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Soothing First

Over the years my way of working with couples have gone through many changes, shifts and transformations. And one of the critical first steps in the process is soothing. I know this may be called different things by different approaches, but the essence is usually the same.

By the time most couples walk into the door the have accumulated a legacy of injuries and fairly rigid and dysfunctional ways of engaging with each other. I will speak about this in another piece about caricatures. But the one things most couples have lost is the gentle interactions between them that are acknowledging, affirming and appreciative. All of this I refer to as soothing.

It is interesting that most relationships have an element at the start of noticing and sharing how the other person makes them feel good about themselves and good while being together, yet it is exactly that same group of behaviours that disappear as the injuries accumulate and the differences spiral. So by the time they come for therapy, most couples want to jump into the deep end and immediately tackle what they usually feel are the "core" issues in their relationship.

Initially I indulged them, but it never worked. It never worked because there are often so few resources and good will left to do the work. I usually describe this with reference to the body and the inflammation cause by an injury. The relationship is in pain and is inflamed, and the first thing that we need to do is to soothe and reduce the inflammation. And we do not do that by moving the injury around.

So one of the earliest stages of couple therapy is engaging the couple in routine affirmations, appreciations and acknowledgements. And no, this has nothing to do with saying thank you. This refers to the practice of daily noticing something the other has done that is meaningful, helpful, nice, supportive or whatever. Noticing and telling the person, without any added on requests for change. And this is the first homework couples get from me.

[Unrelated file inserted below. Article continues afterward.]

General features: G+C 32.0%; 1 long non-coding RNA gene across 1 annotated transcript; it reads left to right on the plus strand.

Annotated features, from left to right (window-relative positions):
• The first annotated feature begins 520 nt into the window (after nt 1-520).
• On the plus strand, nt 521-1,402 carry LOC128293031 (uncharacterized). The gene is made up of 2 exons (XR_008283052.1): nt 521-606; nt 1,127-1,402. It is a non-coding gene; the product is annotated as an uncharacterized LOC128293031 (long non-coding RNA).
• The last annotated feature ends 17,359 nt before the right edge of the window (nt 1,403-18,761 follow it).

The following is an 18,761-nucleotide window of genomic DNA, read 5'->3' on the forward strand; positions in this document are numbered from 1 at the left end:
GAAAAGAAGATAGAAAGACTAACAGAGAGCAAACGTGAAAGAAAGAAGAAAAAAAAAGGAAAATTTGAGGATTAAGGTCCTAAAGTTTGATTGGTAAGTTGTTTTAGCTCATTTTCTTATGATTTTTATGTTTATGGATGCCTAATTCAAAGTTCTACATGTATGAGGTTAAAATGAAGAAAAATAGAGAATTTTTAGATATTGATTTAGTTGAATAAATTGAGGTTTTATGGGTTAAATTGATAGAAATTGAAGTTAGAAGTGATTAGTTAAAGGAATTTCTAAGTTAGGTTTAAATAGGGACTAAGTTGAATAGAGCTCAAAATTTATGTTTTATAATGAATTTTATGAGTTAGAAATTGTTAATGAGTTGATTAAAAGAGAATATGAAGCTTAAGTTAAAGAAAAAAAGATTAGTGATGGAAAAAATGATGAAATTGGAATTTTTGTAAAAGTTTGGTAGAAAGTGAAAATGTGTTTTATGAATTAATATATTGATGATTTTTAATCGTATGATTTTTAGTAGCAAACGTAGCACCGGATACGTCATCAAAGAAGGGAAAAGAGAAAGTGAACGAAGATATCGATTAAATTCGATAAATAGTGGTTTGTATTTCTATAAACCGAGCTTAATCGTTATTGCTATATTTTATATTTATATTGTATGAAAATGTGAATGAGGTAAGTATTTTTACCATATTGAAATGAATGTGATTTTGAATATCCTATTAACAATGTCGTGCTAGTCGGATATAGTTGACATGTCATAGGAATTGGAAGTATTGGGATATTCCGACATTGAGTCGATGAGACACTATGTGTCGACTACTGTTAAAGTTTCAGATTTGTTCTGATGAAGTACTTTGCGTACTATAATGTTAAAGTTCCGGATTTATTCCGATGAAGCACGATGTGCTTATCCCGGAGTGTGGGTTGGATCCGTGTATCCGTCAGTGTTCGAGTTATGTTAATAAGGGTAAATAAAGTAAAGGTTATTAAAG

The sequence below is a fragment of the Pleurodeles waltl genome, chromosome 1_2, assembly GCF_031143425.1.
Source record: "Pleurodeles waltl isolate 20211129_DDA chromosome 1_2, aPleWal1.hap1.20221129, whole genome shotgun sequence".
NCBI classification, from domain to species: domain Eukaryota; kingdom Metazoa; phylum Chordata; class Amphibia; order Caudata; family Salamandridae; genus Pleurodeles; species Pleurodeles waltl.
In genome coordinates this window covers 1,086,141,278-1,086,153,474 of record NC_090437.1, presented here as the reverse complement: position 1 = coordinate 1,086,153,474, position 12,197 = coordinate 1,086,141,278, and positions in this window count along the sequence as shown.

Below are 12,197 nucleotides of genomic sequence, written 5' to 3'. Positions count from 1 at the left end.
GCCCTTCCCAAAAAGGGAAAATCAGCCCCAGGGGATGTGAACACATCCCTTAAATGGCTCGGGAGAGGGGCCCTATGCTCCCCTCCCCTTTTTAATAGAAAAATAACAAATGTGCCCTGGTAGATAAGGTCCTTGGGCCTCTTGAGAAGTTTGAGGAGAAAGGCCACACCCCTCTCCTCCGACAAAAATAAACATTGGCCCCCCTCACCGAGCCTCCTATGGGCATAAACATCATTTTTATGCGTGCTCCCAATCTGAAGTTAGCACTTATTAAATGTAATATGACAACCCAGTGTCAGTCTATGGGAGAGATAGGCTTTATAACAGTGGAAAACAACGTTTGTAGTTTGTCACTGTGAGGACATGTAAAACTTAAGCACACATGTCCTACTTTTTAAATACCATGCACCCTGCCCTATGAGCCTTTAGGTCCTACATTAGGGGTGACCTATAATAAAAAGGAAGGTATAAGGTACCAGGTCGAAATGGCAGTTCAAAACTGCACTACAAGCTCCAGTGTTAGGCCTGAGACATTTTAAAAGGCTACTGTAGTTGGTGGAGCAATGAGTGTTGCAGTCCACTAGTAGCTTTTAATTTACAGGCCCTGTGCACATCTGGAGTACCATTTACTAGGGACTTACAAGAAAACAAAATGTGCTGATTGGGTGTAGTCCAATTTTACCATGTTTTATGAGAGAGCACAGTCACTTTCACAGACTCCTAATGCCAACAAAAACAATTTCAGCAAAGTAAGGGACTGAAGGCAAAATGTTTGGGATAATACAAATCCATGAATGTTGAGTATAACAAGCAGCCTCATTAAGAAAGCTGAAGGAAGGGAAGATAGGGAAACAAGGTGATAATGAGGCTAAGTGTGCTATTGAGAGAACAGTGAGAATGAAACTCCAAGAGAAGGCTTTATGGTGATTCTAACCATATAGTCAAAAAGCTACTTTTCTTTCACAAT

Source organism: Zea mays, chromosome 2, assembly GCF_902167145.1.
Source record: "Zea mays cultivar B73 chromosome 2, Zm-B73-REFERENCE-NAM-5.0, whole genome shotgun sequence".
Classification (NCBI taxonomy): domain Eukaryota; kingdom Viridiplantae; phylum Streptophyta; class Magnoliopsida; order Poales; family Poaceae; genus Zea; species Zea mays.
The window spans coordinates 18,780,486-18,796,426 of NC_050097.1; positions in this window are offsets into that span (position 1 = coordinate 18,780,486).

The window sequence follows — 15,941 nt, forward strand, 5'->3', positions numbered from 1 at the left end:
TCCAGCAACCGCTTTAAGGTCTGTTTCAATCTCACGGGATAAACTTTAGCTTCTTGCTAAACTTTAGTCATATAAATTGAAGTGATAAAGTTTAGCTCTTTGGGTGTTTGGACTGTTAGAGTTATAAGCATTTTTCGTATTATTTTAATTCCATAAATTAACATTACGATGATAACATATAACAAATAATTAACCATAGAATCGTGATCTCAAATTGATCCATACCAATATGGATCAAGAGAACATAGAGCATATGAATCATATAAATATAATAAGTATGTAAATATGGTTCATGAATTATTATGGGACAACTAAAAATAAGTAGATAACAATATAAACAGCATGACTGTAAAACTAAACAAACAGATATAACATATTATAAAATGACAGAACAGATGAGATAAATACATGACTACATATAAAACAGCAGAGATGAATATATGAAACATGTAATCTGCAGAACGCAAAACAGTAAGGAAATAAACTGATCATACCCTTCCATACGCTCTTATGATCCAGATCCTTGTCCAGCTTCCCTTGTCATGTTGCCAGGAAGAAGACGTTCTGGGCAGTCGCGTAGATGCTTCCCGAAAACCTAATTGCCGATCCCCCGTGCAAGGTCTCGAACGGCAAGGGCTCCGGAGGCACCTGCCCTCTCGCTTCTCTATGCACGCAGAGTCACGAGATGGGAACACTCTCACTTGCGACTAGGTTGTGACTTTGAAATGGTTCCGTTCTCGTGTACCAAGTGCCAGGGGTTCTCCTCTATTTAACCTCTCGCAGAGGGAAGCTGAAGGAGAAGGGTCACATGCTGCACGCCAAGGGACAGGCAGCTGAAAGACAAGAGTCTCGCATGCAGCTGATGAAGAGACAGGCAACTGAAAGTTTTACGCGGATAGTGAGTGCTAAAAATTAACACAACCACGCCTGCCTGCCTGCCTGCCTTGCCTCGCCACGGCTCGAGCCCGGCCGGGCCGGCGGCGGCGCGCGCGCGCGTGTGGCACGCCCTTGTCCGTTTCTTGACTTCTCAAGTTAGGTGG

It seems so simple and perhaps simplistic, but it is a first step, and in many ways diagnostic for me of how the therapy process will go as a whole. Both are required to engage in this process, which may be about a quality or characteristic, or sometimes even the absence of a negative behaviour. The point is that it actually pushes both partners to start noticing the little things the other is doing that is meaningful, and reactivates a two-way soothing process.

And no, of course this does not address underlying dysfunctional patterns or longstanding conflict. It is not supposed to. It is supposed to reintroduce something healthy and curative, that soothes the heightened sensitivity of interactions and communication, and generates a tiny shift towards this feeling a little better and a little less hopeless. If we achieve that change, I am satisfied. It also means both are committed to engage in this process beyond the session.

The soothing process, which usually is reinforced over a few sessions, starts a shift. And this shift is also a shift in getting back a little bit of good will, tolerance, and a sense of we are doing this together. So for me the biggest milestone for the couple is to go home and do this between sessions, and come back with this small but critical shift.

I di not believe couple therapy is about talking everything to death, and I actually prevent couples during the first part of therapy from engaging each other directly. That comes later, when there has been soothing, when the inflammation has receded, when both are not constantly engaging from a place of hurt and defensiveness.


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